We are very much aware that the government is doing a lot of excavations in almost all areas of downtown Davao. The project is reportedly part of the government’s drainage improvement program to address the now alarming flood incidents of this southern metropolis during the rainy season. But what good will this drainage improvement program bring if residents of the city continue to wantonly throw their solid waste like plastic and other residual garbage into the open canals?

It is about time that Davao City under the administration of Mayor Sara Duterte-Carpio makes throwing of non-biodegradable as well as those wastes that do not deteriorate easily in the water, a criminal offense.

We call on the City Council to revisit its voluminous files of ordinances to find out if there is no existing one in connection with imposition of disciplinary measures on persons caught throwing garbage indiscriminately. If there is, then there might be need to amend it so as to provide the ordinance teeth to confront violators. If there is none yet, then we urge the Council to pass an ordinance criminalizing throwing or depositing garbage in non-designated areas especially in the city’s drainage canals and waterways.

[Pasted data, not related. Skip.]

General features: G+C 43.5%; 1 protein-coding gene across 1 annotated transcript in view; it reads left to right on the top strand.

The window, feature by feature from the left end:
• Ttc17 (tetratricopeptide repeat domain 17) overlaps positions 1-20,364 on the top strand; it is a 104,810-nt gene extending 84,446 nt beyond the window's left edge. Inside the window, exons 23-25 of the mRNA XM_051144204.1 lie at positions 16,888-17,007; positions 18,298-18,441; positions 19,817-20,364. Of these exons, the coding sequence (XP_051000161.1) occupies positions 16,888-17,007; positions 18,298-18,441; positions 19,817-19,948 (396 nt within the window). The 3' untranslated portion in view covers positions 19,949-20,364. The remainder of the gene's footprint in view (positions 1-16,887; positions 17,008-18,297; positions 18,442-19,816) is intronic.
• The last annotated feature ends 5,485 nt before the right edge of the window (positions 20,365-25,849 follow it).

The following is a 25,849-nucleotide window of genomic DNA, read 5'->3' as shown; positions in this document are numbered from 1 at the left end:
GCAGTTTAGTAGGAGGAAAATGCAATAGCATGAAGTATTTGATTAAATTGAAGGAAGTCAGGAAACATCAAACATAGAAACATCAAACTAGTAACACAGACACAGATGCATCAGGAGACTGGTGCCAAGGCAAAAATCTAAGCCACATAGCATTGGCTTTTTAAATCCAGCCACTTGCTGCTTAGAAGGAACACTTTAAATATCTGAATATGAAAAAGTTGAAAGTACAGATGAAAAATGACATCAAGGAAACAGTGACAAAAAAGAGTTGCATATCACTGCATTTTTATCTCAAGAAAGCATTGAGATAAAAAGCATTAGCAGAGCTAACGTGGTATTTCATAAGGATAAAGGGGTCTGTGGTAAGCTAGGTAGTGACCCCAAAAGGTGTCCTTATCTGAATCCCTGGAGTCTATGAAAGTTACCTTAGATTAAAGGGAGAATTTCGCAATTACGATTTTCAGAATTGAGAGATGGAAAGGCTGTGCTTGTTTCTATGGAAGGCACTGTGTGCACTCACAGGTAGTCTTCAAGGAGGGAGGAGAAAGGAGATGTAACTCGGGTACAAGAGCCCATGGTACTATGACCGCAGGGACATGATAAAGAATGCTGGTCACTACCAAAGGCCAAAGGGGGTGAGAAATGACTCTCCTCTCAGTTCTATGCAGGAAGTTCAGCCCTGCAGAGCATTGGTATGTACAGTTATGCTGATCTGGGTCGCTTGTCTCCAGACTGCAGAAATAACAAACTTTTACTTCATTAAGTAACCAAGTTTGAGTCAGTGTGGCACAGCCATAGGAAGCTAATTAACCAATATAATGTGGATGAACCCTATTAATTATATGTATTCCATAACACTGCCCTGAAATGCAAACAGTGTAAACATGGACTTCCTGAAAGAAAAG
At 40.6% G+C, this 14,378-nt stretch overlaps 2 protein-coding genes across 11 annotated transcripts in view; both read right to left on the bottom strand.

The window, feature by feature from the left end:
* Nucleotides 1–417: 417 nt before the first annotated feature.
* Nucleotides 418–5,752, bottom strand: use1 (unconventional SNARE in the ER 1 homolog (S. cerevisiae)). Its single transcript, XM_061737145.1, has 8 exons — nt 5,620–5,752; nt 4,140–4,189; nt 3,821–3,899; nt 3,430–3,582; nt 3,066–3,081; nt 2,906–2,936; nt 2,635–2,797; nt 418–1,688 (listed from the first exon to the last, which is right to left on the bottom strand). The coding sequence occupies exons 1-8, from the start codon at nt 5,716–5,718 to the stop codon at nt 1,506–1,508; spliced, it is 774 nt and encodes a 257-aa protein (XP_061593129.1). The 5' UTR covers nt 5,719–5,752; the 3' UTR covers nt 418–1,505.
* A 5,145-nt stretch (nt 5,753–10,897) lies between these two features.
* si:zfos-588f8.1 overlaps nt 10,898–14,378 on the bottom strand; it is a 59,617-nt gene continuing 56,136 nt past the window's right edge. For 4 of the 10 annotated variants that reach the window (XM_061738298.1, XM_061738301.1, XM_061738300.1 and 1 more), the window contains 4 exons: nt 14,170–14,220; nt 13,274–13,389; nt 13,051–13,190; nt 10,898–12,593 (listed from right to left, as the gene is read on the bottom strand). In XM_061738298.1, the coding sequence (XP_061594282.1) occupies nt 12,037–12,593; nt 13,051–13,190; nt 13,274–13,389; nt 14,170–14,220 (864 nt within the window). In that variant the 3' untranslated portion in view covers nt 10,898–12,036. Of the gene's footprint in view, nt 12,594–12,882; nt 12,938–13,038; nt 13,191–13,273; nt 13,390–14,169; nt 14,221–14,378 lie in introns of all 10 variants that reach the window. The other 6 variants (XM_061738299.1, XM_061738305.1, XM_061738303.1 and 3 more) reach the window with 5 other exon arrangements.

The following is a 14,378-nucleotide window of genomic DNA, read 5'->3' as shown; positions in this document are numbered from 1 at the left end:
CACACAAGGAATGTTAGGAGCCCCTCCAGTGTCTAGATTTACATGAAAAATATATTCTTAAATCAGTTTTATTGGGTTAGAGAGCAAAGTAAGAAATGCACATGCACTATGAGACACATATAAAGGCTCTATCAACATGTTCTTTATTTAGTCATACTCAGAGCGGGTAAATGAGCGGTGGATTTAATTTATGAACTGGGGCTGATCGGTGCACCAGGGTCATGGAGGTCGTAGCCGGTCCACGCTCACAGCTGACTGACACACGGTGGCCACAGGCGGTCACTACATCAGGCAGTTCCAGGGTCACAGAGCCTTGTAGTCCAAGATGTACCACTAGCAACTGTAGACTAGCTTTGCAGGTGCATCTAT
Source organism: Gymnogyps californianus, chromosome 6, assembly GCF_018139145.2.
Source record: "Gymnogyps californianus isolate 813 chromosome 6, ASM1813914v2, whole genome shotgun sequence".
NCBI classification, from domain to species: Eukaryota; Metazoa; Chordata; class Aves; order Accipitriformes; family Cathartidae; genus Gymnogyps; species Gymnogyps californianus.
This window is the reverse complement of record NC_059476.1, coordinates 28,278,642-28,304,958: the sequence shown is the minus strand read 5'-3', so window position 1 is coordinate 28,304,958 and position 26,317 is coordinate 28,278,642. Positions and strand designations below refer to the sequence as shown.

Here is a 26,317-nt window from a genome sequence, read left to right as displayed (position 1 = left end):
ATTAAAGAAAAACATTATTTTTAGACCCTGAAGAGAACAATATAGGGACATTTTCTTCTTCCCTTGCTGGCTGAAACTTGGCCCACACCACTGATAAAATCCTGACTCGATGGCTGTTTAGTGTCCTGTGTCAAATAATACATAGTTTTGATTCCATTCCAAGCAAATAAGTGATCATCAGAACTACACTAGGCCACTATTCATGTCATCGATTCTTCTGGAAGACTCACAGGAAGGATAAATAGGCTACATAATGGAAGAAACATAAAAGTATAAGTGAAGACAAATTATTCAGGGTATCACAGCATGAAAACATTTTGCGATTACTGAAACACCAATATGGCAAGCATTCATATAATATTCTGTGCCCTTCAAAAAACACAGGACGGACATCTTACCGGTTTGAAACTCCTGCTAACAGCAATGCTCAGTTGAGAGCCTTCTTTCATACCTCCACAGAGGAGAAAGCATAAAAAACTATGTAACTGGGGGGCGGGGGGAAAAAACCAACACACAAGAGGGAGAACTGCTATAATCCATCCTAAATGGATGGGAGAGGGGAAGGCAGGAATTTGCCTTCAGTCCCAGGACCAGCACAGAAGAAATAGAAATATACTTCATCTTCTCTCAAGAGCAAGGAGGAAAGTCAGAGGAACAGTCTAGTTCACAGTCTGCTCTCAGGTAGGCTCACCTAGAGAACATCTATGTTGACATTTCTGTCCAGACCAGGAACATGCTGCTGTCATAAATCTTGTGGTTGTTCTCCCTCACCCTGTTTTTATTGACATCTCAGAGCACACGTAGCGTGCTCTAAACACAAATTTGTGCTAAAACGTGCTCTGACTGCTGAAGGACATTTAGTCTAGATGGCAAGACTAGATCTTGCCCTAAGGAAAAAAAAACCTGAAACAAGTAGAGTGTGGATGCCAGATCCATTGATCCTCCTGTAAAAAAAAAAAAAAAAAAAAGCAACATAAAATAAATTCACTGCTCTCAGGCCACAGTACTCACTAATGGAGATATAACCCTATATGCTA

Perhaps, the lady mayor may now also look into the viability of putting up pumping stations in areas considered as the city’s catch basin for run-off surface water during heavy rains as well as the water coming from its drainage system.

Thinking about it later than today, and implementing a pumping station project three years after or in the next term, could be too late.

Or, if the administration officials think that a waste water treatment plant is the better option economic-wise, then they should hurry up with the review of the Memorandum of Agreement (MOA) that the city is to enter with the Davao City Water District (DCWD), the agency that claims to be just waiting for the agreement for it to start the project.

Frankly though, we are afraid that the impact of the CoViD 19 pandemic could financially cripple the city into implementing such health mitigating projects as waste water treatment plant and possibly excess water pumping stations to mitigate floods.